Thomas Knöpfel (right) with some of his coauthors. Credit: RIKEN Brain Science Institute Laboratory for Neuronal Circuit Dynamics

German scientist Thomas Knöpfel moved from Europe to Japan because of a jellyfish. As a young scientist in the early 1990s, he had labored to understand neural circuits using chemical dyes that stain cell membranes and change color in response to voltage. These dyes, which stain cells indiscriminately, showed that neurons were firing but could not be used to track specific groups of neurons. What was missing was a way to label and visualize voltage changes in specific populations of living neurons.

After other researchers successfully cloned the jellyfish gene gfp into mammalian cells, Knöpfel knew his next step should be to combine this fluorescent protein with a protein voltage sensor, but he lacked one essential ingredient: funding. No one had made a genetically encoded probe that worked in neurons before, and grants were not available for such risky projects. “I had no preliminary data,” he says, “only an idea.”

The opportunity to realize his dream of creating a genetically encoded voltage sensor came when the RIKEN Institute recruited him to establish a laboratory at its new Brain Science Institute in Wako City, near Tokyo. The position promised scientific freedom, and Knöpfel would be able to pursue several highly expensive techniques, including probe development and in vivo imaging. Knöpfel believes he got the job more because of his reputation than because of his proposal for creating voltage sensors. “My suspicion is that they were looking for foreigners to join this enterprise; maybe they thought that after one or two years I'd give up and do some standard things.”

After 12 years in Japan working on voltage-sensor proteins, Knöpfel knows little Japanese but has learned to communicate with his Japanese colleagues. “Much better than speaking Japanese is understanding Japanese body language,” he explains. Few Japanese researchers would directly disagree with a senior colleague, for example; instead, the way a person bends his head signals enthusiasm or reluctance.

Knöpfel arrived at RIKEN in 1998, but the voltage-sensor proteins did not follow quickly. He began by engineering a gene encoding a protein that combined a fluorescent unit with ones whose shapes changed in response to voltage, but these proteins did not go to the membrane where they belonged. He coauthored a paper, along with other notable neuroscientists, acknowledging that none of the first-generation voltage sensors produced by anyone were good enough. But Knöpfel kept at it and generated a construct with fewer subunits that was properly incorporated into the membrane, though the signals it produced were still weak.

By that time though, many researchers had turned to a genetic probe that relies on a different strategy to image neural activity. Calcium sensors emit signals in response to calcium ions, an indirect effect of voltage changes. Whereas Knöpfel has done considerable work using these probes, he believes direct voltage measurements can be used to ask more subtle questions. For example, calcium sensors can detect action potentials, but voltage sensors can detect 'synaptic potentials', smaller inputs from multiple cells. “While only action potential really matters as the output of a neuron, we need to look at synaptic potentials to understand why there is an action potential or not,” Knöpfel says.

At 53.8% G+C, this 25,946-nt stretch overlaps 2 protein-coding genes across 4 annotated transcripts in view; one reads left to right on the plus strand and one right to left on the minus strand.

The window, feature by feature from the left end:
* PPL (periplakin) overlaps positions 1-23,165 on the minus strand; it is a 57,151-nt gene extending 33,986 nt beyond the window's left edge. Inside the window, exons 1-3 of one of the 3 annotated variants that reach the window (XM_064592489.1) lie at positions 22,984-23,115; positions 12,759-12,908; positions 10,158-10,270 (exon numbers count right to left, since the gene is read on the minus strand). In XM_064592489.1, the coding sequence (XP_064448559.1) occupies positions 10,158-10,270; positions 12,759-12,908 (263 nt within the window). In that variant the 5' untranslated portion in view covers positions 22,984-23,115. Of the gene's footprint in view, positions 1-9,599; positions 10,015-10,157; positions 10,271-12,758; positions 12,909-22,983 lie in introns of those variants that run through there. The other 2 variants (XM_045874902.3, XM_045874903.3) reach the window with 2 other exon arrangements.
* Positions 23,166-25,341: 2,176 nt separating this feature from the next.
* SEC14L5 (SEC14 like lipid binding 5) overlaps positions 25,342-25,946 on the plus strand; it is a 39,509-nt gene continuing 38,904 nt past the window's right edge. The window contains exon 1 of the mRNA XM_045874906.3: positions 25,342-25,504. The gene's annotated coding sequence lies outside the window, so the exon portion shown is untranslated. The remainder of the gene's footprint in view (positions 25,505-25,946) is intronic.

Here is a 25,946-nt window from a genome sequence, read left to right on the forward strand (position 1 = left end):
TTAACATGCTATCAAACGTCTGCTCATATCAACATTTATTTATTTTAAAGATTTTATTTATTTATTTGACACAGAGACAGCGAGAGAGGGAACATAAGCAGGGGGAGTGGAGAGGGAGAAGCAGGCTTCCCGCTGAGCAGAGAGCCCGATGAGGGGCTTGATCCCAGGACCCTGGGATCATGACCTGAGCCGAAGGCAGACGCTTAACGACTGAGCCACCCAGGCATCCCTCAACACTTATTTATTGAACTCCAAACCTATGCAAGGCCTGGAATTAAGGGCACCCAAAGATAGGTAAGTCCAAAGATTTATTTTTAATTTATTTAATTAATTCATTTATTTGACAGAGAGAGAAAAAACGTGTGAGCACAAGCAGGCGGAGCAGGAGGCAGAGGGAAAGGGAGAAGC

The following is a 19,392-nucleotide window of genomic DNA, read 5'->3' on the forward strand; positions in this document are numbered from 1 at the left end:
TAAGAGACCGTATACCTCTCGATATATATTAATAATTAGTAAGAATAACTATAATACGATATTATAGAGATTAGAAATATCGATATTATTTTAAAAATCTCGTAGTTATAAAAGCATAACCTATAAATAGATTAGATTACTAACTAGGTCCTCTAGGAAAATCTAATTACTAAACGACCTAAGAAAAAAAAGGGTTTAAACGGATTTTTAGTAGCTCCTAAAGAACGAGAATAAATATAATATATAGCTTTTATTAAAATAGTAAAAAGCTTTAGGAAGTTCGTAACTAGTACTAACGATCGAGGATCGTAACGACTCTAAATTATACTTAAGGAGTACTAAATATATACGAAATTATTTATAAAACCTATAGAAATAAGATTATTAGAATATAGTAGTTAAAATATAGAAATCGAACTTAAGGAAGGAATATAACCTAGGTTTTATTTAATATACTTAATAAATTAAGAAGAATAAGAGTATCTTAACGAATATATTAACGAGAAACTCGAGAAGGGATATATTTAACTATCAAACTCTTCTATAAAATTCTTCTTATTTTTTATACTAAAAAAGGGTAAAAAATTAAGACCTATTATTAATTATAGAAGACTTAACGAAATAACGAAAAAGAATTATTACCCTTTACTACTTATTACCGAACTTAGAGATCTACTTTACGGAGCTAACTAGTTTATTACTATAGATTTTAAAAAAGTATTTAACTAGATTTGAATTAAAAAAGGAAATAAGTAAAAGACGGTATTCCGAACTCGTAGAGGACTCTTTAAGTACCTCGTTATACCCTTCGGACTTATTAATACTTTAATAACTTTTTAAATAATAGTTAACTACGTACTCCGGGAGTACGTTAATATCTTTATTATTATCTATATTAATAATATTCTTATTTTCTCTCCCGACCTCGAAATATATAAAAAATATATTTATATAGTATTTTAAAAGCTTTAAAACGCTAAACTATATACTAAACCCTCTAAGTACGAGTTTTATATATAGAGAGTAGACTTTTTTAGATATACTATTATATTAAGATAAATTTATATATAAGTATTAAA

Desire to study these phenomena spurred Knöpfel to continue to improve voltage sensors. Fluorescence measurements in animals face multiple sources of noise, and Knöpfel and colleagues needed to make sure that changes in fluorescence really reflected changes in voltage. For this, the researchers coupled the voltage-sensing domain to two fluorescent domains so that a change in voltage would increase the signal from one but decrease the signal from the other domain. Researchers could home in on true signal by looking for change that occurred in opposite directions. The researchers now show that these improved voltage-sensor proteins reveal expected activity in brains of anesthetized mice subjected to standard stimuli, in this case, a tug on their whiskers. But the technique can be applied well beyond whiskers, says Knöpfel, and can even be used to record signals from transgenic neurons directly through the skull.

Now, he says, he can begin the work he came to RIKEN to do: unraveling neural communications involving small signals across multiple cells. “Neurons are speaking to each other,” he says. “The action potential shows they say something, but you want to understand why.” In particular, Knöpfel hopes to find the origin of brain waves, very fast oscillations that occur across many neurons. Previous tools, he says, saw large signals from small numbers of cells. But smaller effects from larger assemblies of cells could be just as important. “How could you understand society by just asking your neighbor?” he asks.